Hackers to compete for $20 million prize

The U.S. cyber hacker challenge is a new initiative launched by the Biden administration in August 2023 to use artificial intelligence (AI) to protect critical U.S. infrastructure from cybersecurity risks. 

The challenge will offer $20 million in prize money and includes collaboration from leading AI companies Anthropic, Google, Microsoft and OpenAI, who will make their technology available for the competition. The challenge was announced at the Black Hat USA hacking conference in Las Vegas.

The competition will consist of three stages

  • Qualifying event in the spring of 2024
  • Semifinal at DEF CON 2024
  • Final at DEF CON 2025 

The competitors will be asked to use AI to secure vital software and open source their systems so that their solutions can be used widely (does that create a risk in itsellf)? The top three teams will be eligible for additional prizes, including a top prize of $4 million for the team that best secures vital software.

The challenge aims to explore what’s possible when experts in cybersecurity and AI have access to a suite of cross-company resources. The U.S. government hopes that the promise of AI can help further secure critical U.S. systems and protect Americans from future cyber attacks!

Limitations and risks using AI for security

However, there are flaws and drawbacks of using AI for cybersecurity, both for the attackers and the defenders.

  • Lack of transparency and explainability: AI systems are often complex and opaque, making it difficult to understand how they make decisions or what factors influence their outputs. This can lead to trust issues, ethical dilemmas, and legal liabilities.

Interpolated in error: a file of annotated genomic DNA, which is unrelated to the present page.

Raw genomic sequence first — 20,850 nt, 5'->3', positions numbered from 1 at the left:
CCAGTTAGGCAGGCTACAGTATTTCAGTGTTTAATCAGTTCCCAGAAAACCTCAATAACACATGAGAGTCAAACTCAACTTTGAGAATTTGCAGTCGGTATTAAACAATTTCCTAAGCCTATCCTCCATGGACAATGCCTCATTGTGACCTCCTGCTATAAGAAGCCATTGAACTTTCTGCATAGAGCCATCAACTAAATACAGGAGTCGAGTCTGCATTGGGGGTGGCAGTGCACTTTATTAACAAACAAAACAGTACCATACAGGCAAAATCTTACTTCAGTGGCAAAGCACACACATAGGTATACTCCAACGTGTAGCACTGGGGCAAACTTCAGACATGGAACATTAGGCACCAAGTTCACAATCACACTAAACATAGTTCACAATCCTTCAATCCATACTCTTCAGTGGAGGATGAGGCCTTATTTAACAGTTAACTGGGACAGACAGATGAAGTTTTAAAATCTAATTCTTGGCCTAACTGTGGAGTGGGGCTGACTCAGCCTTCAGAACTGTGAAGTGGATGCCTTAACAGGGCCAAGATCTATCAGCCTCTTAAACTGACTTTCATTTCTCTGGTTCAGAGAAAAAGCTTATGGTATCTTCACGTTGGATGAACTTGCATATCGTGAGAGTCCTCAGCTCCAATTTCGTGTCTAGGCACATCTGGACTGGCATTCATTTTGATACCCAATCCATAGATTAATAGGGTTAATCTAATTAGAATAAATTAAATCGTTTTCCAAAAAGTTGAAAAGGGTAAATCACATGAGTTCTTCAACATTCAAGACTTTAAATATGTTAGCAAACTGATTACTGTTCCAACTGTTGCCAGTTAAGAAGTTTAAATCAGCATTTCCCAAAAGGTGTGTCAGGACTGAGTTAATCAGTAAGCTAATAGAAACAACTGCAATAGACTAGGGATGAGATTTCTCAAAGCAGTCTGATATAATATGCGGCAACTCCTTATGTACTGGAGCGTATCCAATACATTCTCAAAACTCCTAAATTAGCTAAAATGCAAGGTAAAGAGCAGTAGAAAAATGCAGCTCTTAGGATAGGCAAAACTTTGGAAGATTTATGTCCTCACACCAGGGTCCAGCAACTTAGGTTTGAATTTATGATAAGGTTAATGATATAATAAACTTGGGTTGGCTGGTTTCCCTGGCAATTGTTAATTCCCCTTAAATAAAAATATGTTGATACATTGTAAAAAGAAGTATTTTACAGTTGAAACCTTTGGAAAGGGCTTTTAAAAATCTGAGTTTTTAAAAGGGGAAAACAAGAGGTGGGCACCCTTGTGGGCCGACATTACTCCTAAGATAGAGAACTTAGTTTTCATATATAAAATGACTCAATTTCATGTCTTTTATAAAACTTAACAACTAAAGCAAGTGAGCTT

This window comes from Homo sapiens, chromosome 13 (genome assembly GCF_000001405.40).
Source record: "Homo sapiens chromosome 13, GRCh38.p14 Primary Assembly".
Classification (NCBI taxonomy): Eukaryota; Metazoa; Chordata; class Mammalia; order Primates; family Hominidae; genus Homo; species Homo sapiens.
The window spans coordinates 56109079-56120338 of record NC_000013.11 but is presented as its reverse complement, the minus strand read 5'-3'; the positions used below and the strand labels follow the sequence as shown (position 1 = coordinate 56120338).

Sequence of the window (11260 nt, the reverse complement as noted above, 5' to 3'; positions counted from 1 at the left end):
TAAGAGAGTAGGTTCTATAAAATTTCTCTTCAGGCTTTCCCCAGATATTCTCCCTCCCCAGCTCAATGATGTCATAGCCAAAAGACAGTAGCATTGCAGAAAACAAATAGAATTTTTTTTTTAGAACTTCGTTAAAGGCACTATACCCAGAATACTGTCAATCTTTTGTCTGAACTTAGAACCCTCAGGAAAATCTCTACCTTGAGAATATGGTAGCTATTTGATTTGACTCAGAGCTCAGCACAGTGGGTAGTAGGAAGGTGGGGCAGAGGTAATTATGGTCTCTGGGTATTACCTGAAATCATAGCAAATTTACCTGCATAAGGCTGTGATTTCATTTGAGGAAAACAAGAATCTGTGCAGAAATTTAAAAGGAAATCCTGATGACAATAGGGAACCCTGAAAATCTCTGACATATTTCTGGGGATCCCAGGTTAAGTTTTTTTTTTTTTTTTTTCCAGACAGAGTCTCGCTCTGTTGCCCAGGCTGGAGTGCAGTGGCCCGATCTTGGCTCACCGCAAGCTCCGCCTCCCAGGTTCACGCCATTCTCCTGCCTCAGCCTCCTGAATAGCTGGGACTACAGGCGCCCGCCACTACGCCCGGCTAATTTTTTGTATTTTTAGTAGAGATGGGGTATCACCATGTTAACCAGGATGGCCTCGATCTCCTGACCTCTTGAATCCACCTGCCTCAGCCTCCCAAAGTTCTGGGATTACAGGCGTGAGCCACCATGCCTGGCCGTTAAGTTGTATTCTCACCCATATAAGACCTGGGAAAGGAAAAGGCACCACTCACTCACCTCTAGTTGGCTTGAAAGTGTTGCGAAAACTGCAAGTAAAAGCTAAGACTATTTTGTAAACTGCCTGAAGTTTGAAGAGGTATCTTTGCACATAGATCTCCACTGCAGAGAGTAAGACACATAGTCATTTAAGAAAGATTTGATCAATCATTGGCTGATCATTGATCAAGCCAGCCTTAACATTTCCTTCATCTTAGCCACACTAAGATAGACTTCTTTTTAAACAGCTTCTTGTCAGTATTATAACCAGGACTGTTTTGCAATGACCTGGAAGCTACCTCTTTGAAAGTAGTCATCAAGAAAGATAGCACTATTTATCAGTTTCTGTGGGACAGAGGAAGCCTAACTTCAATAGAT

• Overreliance on AI: AI systems are not infallible and may make mistakes or produce false positives or negatives. Relying too much on AI, without human oversight or verification can result in missed threats, erroneous actions, or unintended consequences.
  • Bias and discrimination: AI systems may inherit or amplify human biases or prejudices that are present in the data, algorithms, or design of the systems. This can result in unfair or discriminatory outcomes, such as excluding certain groups of people from access to services or opportunities, or targeting them for malicious attacks.
  • Vulnerability to attacks: AI systems may be susceptible to adversarial attacks, such as data poisoning, model stealing, evasion, or exploitation. These attacks can compromise the integrity, availability, or confidentiality of the systems, or manipulate them to produce malicious outputs.
  • High cost: Developing and maintaining AI systems for cybersecurity requires a lot of resources, such as computing power, memory, data, and skilled personnel. These resources may not be easily accessible or affordable for many organizations or individual.
AI and cybersecurity systems
‘Well, what do you think of AI and cybersecurity sharing resources’? ‘Ha! playing right into our hands’.

These are some of the flaws of using AI for cybersecurity, but they are not insurmountable. With proper research, regulation, education, and collaboration, AI can be a powerful ally in enhancing cybersecurity and protecting against cyber threats – that is until it takes over, but that will never happen… will it?

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